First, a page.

Anyone who’s built a home or considered building a home has likely heard the term“builder grade” materials. But when there are so many details to consider, a potential home builder may not look as deeply into understanding what these materials are and how they can affect your home down the road.
What’s In a Name?
To many, the term “builder grade” implies something with enough quality that a builder would use it. The name is a bit misleading since builders are technically using them but by no means are builder grade materials the crème de la crème. In most cases, builder grade materials are just of average quality and are pre-built and mass-produced.
While builder grade products vary from contractor to contractor, it’s important to understand the consequences of opting for builder grade products, which are often only short-term solutions.
Builder Grade Roofing
It’s important to not lower your standards with a builder grade material because while it make seem sensible at the time, you’ll likely end up with the cost of replacing a malfunctioning roof sooner than you would like. Companies such as GAF (North America’s largest manufacturer of residential and commercial roofing materials) offer warranties that last up to 50 years. It’s worth noting that these warranties cover both labor and materials and are non-prorated. This makes it one of the best warranties in the industry.
Builder Grade Windows
Windows can dramatically affect the look and beauty of your home by adding light and providing a feeling of spaciousness. Choosing quality windows in your home can reduce heating and cooling costs because your furnace and air conditioner have to work less to heat or cool outside air that’s getting into your house. Builder grade windows meet the bare minimum requirements and may not be multi-chambered for insulation purposes, allowing for drafts. Mass production also means that builder windows are less likely to come in odd sizes. In the event that you fill an odd sized window hole with a builder grade window, you may end up with gaps that will allow outside air to escape into your home.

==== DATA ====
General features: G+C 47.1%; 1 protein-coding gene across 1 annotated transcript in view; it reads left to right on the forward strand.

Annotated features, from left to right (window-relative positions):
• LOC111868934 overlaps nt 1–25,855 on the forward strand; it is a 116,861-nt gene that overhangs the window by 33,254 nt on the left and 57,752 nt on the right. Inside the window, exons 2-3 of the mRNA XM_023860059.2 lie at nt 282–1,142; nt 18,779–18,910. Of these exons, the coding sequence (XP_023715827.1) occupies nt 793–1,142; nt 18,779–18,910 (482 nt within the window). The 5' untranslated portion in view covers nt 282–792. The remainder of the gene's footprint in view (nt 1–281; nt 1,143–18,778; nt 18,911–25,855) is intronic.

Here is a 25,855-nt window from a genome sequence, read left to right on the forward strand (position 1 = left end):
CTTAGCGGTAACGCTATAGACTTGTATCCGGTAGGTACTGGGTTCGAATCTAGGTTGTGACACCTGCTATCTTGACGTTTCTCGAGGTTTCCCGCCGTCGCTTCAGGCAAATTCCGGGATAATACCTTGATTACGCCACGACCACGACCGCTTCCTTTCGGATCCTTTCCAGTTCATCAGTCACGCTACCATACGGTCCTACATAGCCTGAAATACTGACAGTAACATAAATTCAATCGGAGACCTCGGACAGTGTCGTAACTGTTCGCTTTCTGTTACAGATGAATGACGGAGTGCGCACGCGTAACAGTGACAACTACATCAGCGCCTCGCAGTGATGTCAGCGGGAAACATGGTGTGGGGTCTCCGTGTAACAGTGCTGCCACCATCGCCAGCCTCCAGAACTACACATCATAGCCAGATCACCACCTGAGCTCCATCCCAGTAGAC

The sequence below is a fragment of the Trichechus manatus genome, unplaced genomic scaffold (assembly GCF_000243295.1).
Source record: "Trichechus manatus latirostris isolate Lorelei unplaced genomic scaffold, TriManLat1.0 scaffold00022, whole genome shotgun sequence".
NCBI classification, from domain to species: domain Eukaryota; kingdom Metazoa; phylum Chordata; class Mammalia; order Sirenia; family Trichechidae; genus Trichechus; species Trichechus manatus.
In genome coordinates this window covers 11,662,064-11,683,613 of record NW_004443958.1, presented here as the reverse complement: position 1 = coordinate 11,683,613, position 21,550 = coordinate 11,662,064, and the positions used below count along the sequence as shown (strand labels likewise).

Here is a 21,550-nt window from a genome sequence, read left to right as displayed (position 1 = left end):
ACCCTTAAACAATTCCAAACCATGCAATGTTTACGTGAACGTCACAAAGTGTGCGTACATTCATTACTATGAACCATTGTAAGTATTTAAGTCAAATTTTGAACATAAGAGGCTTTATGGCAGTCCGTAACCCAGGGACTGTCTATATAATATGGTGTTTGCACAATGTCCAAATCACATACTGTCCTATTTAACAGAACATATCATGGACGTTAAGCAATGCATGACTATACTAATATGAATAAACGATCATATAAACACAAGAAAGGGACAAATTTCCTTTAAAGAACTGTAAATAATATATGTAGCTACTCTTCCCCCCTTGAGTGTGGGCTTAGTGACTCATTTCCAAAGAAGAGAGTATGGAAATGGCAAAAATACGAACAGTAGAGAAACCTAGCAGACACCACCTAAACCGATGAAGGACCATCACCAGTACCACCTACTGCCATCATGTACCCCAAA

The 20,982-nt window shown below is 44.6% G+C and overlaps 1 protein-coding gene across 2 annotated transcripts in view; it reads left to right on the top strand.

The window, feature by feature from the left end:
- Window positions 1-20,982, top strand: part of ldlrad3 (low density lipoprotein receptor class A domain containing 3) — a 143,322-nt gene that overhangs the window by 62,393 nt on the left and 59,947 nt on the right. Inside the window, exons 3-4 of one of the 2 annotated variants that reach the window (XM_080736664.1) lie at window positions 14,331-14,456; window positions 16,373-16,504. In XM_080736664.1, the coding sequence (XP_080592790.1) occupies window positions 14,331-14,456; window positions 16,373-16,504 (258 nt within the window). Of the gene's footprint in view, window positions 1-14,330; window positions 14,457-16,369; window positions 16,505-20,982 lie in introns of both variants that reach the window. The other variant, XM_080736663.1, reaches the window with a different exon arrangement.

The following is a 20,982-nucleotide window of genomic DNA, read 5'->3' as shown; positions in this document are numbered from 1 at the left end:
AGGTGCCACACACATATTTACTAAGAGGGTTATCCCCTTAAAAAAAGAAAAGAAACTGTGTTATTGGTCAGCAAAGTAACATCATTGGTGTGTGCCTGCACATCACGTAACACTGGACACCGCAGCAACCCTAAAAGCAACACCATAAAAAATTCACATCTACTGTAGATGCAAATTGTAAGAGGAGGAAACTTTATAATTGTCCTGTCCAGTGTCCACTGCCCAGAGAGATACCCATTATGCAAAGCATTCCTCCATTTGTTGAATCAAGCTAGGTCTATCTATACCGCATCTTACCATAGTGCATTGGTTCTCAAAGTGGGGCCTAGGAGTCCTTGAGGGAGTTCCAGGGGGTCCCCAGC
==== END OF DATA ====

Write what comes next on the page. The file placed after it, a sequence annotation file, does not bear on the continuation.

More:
Builder Grade Entry Doors
Like quality windows, a well-made entry door will protect your home from nature’s elements. Opt for a high quality door that is insulated rather than a hollow one that provides less protection and can be easily damaged.
Builder Grade Gutters
All gutters are created equal right? WRONG! Cheaply made gutters are susceptible to clogs which can cause water to spill over your gutter and pool on the ground below. This can result in damage to your shrubs; lead to surface erosion; and seep into your foundation causing cracks and basement flooding. Water can also spill behind the gutter causing damage to the wood of your soffit and fascia.If you have add-on toppers, helmets or hoods that are attached to your roof and hang over your gutters, they are usually held in place by screws and nails hammered into your roof. Putting holes in your roof can cause leaks and may void your roof warranties. Don’t underestimate the danger of clogs attracting pests. Some critters are attracted to the acorns and seeds that can collect in your gutters. Insects, mold and bacteria can grow in standing water.
Shameless plug: Opt for LeafGuard Gutters, the only system to earn the Good Housekeeping Seal of Approval. They keep leaves and debris out of your gutters preventing water damage from clogs and you will never have to get on a ladder again. They come with a LIFETIME guarantee, unlike any other gutter system on the market.
Builder Grade Vinyl Siding
Oftentimes, builder grade vinyl siding is less thick and dependable than higher grades. Lower quality siding can fall victim to nature’s elements, cracking & fading with sun exposure and denting easier during storms. A major expense of any siding job is the actual installation, so do yourself a favor and opt for a higher grade product which will last longer.
Our Two Cents
We feel it’s important to be respectful of your budget when building a home; however that does not mean you should have to settle for subpar materials. Talk to your contractor about the materials they’re using and the warranties that come with them to avoid any ugly “surprises” a few years down the road because the last thing you want to be doing in five years is replacing all of the windows in your home.